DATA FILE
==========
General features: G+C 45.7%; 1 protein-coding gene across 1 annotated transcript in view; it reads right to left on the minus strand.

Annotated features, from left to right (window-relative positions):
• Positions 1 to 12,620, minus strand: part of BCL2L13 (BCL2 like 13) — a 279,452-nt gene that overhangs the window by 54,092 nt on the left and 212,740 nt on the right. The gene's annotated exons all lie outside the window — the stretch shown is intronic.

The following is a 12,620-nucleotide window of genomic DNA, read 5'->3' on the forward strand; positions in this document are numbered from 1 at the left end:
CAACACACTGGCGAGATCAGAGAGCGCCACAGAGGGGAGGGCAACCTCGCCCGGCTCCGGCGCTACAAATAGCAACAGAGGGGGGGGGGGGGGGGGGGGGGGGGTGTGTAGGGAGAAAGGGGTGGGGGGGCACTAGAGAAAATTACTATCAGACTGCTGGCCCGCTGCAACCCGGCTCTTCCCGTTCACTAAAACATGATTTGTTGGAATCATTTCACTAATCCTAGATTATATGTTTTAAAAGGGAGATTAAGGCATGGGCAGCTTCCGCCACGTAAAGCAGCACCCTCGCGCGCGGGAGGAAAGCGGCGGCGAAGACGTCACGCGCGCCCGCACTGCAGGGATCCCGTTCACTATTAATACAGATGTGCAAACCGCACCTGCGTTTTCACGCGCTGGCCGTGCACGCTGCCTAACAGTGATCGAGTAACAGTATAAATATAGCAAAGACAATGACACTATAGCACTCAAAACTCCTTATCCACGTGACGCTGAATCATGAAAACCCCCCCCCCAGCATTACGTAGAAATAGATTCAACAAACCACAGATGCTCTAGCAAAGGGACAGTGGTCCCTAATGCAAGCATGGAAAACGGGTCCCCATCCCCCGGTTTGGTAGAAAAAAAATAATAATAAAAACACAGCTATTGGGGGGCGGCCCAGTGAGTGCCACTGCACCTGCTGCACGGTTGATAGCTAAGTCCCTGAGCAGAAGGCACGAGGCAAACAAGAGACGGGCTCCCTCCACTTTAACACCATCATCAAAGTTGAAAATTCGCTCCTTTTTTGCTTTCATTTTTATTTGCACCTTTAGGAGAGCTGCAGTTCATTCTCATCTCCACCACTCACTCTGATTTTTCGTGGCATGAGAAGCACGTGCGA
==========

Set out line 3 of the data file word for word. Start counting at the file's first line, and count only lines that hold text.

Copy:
• Positions 1 to 12,620, minus strand: part of BCL2L13 (BCL2 like 13) — a 279,452-nt gene that overhangs the window by 54,092 nt on the left and 212,740 nt on the right. The gene's annotated exons all lie outside the window — the stretch shown is intronic.